Washington President Bush and Iraq's prime minister have agreed to set a "time horizon" for the withdrawal of U.S. combat troops from Iraq as part of a long-term security accord they are trying to negotiate by the end of the month, White House officials said Friday.
The decision, reached during a videoconference Thursday between Bush and Prime Minister Nouri al-Maliki, marks the culmination of a gradual but significant shift for the president, who has adamantly fought - and even ridiculed - efforts by congressional Democrats to impose what he described as artificial timetables for withdrawing U.S. forces.
In recent weeks, Bush and senior officials have hinted that they would be open to "aspirational" goals for removing U.S. troops, as Maliki and other Iraqi politicians have voiced increasing discontent with the idea of an open-ended U.S. troop presence in their country.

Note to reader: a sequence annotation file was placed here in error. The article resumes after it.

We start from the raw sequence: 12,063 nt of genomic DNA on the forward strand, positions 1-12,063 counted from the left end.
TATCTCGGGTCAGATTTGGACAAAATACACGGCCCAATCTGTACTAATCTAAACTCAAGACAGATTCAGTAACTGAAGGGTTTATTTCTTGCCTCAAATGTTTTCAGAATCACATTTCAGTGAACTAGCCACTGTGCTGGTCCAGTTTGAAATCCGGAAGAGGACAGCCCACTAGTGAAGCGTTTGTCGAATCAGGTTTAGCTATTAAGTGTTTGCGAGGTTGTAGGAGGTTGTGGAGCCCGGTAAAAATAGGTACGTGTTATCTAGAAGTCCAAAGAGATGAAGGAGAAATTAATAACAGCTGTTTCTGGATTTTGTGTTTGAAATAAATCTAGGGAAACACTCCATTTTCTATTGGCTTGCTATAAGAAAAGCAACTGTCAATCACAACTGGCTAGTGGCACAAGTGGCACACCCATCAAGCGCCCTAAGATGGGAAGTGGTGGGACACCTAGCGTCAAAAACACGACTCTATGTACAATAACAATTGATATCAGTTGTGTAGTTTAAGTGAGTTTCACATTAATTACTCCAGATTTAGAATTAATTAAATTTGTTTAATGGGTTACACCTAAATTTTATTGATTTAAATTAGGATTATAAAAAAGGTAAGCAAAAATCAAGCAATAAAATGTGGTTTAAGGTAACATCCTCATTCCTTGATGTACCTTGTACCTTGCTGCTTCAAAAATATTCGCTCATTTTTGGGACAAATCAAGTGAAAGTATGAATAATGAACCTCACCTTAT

The White House has also been under pressure from top military officers to make more U.S. forces available for the war in Afghanistan, and that would be possible only by reducing the number of troops in Iraq, administration officials said. U.S. troop levels there have been decreasing in recent months, as they return to the 15 combat brigades present before Bush ordered a troop increase last year.
Senior military officials have made clear that they expect troop levels in Iraq to drop even further this fall, following a 45-day period of assessment by Gen. David H. Petraeus, the top U.S. commander in Iraq. In a statement issued Friday, after the conversation between Bush and Maliki, the White House went further than it has in previous official statements to indicate that it shares that expectation.